What is a Red Team? Cipher analyses it from within

Roberto Lopez, Head of Offensive Security Services of the company in Europe, answers the 6Ws of these services, which simulate spontaneous and real attacks on a company to test, detect and improve its cybersecurity systems.

What is a Red Team Services (RTS) team and how does it work? From Cipher, the Cybersecurity business unit of Prosegur, we explain the keys to these teams, which are essential for checking and repairing possible cybersecurity breaches in a company. A Red Team simulates a real attacker, without prior knowledge of the other areas of the company, to thoroughly test it to the limit.

However, before carrying out this simulation, the RTS must complete a series of previous processes. One of the main objectives is to assess the company's security. The first step is to identify access points to the company's network: all companies, large or small, have a large exposure to the Internet.

An increase in exposure increases the number of vulnerabilities. This is how hackers can find a way to gain access: through emails with malicious software (malware); by accessing Wi-Fi networks... there are many possible access points. That's why Red Teams try to put themselves on the other side. They simulate the control of the company's resources in order to show and evidence a series of failures; they verify all the controls; and they monitor the company's security to know if it is working.

The big difference between a Red Team and a real attacker is time. That's where a sponsored attacker has an advantage: he can extend the process by one, two, three weeks or even months.



The RTS provide many benefits to a company. Evaluating the procedures and protocols of security systems is critical, and with RTS, risks can be measured in real time. What's more, the RTS alert the Blue Team: the “reverse” of these teams and the ones that are in charge of activating the company's defence mechanisms. By doing so, the Red Team forces the analyst to manage the alerts as if they were real.

For an RTS to work, one of the main keys is that it is made up of a multidisciplinary team, with experts in different areas and that all of the work is always carried out as a team.



Prior intelligence analysis is fundamental. A wide range of aspects such as the number of employees or the design that the company has in the cloud are some of the parameters to be considered. However, this analysis will always be determined by the duration of the project.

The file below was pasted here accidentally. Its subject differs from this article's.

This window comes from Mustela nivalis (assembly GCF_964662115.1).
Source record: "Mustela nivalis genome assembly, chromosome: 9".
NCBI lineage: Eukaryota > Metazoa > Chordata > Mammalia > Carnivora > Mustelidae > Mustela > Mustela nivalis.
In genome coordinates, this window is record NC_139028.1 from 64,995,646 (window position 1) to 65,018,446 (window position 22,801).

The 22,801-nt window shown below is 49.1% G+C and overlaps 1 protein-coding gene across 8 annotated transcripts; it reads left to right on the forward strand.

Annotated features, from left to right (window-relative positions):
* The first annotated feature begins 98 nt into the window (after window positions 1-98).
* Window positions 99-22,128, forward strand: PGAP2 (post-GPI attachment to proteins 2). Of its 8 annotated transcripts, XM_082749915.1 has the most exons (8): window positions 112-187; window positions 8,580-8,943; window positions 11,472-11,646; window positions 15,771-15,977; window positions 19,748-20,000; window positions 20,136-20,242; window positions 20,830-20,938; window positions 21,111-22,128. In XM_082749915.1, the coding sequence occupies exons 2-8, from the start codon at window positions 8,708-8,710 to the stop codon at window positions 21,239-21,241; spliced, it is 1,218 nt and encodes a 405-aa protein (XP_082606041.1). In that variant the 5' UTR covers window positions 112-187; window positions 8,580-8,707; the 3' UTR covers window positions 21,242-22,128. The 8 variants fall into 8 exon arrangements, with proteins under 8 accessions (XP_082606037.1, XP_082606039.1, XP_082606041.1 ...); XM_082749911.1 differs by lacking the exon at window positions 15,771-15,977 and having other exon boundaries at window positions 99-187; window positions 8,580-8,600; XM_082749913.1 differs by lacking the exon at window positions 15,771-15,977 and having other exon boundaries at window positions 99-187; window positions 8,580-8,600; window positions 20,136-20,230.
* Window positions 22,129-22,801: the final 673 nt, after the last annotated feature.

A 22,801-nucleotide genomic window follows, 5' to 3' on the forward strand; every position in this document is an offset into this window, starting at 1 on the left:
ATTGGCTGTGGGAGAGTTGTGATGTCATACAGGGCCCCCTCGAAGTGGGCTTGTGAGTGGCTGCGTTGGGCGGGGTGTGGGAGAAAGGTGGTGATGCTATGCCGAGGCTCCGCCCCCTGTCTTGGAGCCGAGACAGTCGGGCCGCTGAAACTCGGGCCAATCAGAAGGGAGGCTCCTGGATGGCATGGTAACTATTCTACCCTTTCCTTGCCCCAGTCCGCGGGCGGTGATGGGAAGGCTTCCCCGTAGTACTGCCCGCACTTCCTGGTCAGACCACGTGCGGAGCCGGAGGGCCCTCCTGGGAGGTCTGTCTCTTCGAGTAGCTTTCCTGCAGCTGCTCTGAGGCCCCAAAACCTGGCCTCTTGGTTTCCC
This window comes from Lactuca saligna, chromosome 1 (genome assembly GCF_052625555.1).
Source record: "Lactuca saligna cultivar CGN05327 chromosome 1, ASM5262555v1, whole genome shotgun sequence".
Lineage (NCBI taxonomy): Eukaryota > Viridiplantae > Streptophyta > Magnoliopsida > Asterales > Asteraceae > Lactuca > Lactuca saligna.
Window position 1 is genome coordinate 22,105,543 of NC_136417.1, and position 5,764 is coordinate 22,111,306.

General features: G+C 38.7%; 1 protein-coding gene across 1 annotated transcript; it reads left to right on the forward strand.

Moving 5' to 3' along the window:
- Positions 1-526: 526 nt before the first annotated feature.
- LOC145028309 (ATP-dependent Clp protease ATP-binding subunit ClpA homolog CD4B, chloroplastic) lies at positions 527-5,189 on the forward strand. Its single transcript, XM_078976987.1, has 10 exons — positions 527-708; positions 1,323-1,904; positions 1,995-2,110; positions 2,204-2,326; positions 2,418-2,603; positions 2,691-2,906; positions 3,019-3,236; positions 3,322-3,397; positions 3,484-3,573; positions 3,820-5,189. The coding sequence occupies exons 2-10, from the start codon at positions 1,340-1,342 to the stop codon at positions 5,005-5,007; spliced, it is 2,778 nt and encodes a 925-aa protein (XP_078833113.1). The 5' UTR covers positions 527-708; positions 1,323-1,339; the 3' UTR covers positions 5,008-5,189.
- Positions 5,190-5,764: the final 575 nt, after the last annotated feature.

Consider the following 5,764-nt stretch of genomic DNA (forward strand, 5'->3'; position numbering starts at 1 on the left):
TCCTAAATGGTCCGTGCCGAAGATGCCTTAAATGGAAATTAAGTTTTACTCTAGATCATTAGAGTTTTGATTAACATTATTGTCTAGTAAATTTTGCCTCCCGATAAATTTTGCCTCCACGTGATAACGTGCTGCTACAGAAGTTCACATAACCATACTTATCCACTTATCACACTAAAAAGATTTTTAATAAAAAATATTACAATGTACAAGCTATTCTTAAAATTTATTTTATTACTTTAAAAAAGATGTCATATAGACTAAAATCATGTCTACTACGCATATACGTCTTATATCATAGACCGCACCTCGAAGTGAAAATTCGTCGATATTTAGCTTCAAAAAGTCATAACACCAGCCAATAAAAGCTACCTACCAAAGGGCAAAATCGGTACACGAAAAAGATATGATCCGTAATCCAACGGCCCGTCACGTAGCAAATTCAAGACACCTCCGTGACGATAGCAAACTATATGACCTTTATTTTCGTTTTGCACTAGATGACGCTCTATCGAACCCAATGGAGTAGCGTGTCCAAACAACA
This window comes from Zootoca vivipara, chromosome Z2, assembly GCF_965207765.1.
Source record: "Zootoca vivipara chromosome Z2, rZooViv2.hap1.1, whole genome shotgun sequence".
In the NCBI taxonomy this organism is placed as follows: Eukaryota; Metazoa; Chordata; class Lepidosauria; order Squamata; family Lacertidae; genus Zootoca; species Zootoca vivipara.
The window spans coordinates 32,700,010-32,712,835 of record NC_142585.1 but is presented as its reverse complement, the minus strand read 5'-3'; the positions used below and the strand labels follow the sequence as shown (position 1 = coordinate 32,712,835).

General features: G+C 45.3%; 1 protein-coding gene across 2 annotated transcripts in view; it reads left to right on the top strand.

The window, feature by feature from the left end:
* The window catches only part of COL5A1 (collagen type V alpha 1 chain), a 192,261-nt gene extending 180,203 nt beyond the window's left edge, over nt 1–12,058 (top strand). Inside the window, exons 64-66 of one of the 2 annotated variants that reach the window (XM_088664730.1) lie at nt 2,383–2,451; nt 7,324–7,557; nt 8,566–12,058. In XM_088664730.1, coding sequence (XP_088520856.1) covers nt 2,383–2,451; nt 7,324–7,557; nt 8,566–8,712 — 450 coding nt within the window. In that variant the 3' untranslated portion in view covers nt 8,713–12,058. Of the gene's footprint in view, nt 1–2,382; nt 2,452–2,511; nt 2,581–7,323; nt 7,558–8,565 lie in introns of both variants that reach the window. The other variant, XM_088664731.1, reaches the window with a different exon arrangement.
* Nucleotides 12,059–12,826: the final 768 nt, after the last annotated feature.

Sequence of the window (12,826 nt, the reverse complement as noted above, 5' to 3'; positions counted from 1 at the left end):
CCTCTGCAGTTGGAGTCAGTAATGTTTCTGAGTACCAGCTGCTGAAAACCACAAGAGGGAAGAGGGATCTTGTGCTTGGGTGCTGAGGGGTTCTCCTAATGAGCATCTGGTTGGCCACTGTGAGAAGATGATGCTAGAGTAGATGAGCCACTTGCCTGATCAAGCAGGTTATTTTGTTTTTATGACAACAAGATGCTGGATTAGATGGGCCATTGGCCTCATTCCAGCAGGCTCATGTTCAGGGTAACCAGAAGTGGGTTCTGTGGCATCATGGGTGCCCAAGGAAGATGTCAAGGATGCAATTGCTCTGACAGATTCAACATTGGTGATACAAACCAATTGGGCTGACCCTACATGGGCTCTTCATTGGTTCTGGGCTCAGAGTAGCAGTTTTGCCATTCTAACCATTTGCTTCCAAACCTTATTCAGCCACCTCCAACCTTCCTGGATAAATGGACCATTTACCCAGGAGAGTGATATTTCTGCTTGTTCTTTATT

After this first phase, the recognition and mapping of the attack surface begins. For example, by analysing what assets the company may have in the cloud, what type of cloud provider it uses (such as Amazon Web Services or Google), or the applications it uses and whether they are up to date or not. This in-depth picture allows better detection of what are known as attack vectors: small breaches to steal the company's data. Once the target has been set, the next phase is identifying the exploitation and consolidation of a main attack vector.

After the previous analysis, there are several ways to access, for example, gain access via webmail or VPN, in order to find out how well the company's cybersecurity is implemented. If the security systems can detect this intrusion, it is essential to install the so-called backdoors in order to have a way out in case this failure is blocked.

As intruders in the company's systems, the next step of an RTS team is to identify and take control of administrator accounts. The goal is to have privileged access to the infrastructure. It is at this point that the cyber-exercise begins.

Once all this has been completed, training on prevention of this type of attack is provided. One of the most popular training exercises is the internal attack simulation, which standardizes the real intrusion techniques, tactics and procedures used by ransomware (data theft).



A good offence is the best defence and, therefore, it is vitally important to lay down the first foundation stones of a cybersecurity strategy. In addition, it is important to have the support of a SOC (Security Operation Centre) and to carry out audits to keep these vulnerabilities under control.

Prevention is, therefore, essential. Launching regular awareness campaigns among employees and, above all, checking whether they are effective. Protection also stands out as a premise: understanding the different levels of protection, working on possible failures and whether they are basic, advanced or the result of human error. In short, to determine which are more complex and which are simpler.

The company has to make sure that the detection team is working efficiently, and if alerts or security incidents take place. Once an alert is detected, an analysis of the incident is conducted to determine whether it is malicious, what it has done, what equipment it has "stolen". With all this information, the analysis and the equipment of the company are matched up. That’s when the company will be ready to counterattack.